IDF officers receive citations of excellence for technological breakthroughs

In recent years, Israel’s enemies have narrowed the technological gap with it, military source tells 'Post'.

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November 11, 2013 22:11
2 minute read.
Gantz awards technological achievments, Nov. 11, 2013

Gantz awards technological achievments 370. (photo credit: IDF Spokesman)

IDF Chief of Staff Lt.-Gen. Benny Gantz awarded technological units for excellence on Monday evening at military headquarters in Tel Aviv, for breakthroughs that have significantly contributed to national security.

One of the men who received an award is a young officer from the IDF’s Electronic Warfare Section, a part of the IDF’s C4i (Teleprocessing) Corps.

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The officer’s commander, whose name is withheld, told The Jerusalem Post before the ceremony on Monday that the work carried out by the prize recipient has kept Israel ahead of its enemies in the cat-and-mouse world of electronic warfare.

“Electronic warfare involves attacking anything you can imagine. Twenty years ago, it was a niche in the military.

Today, both us and our enemies use countless advanced platforms produced by civilian and military sectors,” he said.

“Today, you can buy on ebay communications equipment that you once needed an industry to manufacture,” the commander added.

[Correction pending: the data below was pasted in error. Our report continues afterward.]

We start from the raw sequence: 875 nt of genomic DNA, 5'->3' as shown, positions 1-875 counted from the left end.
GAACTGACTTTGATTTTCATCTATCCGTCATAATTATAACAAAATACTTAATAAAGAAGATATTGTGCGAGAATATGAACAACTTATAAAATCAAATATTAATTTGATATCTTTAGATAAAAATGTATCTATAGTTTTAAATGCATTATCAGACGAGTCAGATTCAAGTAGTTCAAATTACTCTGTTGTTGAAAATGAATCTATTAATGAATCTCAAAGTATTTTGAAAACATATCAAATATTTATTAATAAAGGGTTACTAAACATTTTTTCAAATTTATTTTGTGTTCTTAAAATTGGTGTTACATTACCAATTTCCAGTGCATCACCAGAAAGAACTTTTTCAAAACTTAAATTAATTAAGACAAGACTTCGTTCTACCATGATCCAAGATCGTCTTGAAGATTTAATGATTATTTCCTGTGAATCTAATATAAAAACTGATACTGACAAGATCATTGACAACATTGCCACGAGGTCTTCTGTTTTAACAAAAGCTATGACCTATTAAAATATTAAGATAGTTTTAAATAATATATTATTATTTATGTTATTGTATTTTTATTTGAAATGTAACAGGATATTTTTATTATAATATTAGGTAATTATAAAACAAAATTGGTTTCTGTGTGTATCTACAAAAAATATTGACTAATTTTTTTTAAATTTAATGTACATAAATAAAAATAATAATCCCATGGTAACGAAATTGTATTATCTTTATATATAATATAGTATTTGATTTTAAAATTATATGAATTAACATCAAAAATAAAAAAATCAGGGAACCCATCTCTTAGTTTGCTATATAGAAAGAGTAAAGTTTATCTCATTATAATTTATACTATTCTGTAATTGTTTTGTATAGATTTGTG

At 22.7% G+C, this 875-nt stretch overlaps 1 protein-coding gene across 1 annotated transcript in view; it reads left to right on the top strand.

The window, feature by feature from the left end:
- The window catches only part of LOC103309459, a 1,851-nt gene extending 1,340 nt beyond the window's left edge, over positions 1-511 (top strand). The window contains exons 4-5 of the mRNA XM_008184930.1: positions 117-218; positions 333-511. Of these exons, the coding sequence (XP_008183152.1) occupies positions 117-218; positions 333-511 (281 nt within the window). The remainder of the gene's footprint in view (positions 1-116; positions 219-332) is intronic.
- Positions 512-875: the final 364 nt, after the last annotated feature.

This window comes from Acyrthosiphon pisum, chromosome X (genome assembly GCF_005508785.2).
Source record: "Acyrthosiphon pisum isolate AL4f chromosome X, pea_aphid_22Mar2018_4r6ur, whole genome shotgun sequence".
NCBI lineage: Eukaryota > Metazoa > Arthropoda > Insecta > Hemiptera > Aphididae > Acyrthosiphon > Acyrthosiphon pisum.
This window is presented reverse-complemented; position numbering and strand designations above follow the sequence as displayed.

Israel’s adversaries have changed radically and now include a range of states and non-state organizations which evolve quickly, he added.

“Today, organizations change every two years, and I need technological people who can utilize what I have without throwing away equipment I bought a year ago. Rather, they need to adapt it for now, and in a year, and in two years’ time,” he continued.

In recent years, Israel’s enemies have narrowed the technological gap with it, the source said. “The guy who is getting the chief of staff’s award is a young, brilliant engineer, at the heart of developments intended to provide us with an operational solution.

He understands my operational needs, knows what systems he’s working with, and he knows that new equipment can’t be bought. He takes existing systems and understands our demands,” the commander said.

“He is really a classic example of a young officer who has a big temptation to join a company outside – no company would turn him down.

This is a new kind of Zionism,” the commander stated.

“An engineer who can earn 17 times more in a cellphone or hi-tech company, get better conditions and work less hours – you look at him and see that Zionism is causing him to put on the uniform in the morning. He has lightning in his eyes and wants to contribute to the security of the state.

“He’s in a job where he can’t blink for a minute. The minute you do, the enemy overtakes you.”

Another prize recipient, Maj. O (full name withheld), of the Defense Ministry’s Administration for the Development of Weapons and Technological Infrastructure, developed the radar system in use by the Iron Dome anti-rocket protection system.

Maj. O entered the project at an early phase, and made a number of breakthroughs to create one of the most advanced radar systems in the world.

“We made continuous improvements to the system, while operating in an environment of changing threats,” he told the Post. “We’re always seeking to make improvements...and the system is flexible to allow for these changes.”

Maj. O, who in the past developed the radar system for the IDF’s Trophy protection system against anti-tank missiles, said receiving the reward is a source “of a lot of pride.”

“There’s a lot of happiness among my family and friends.

It’s a big honor,” he said.


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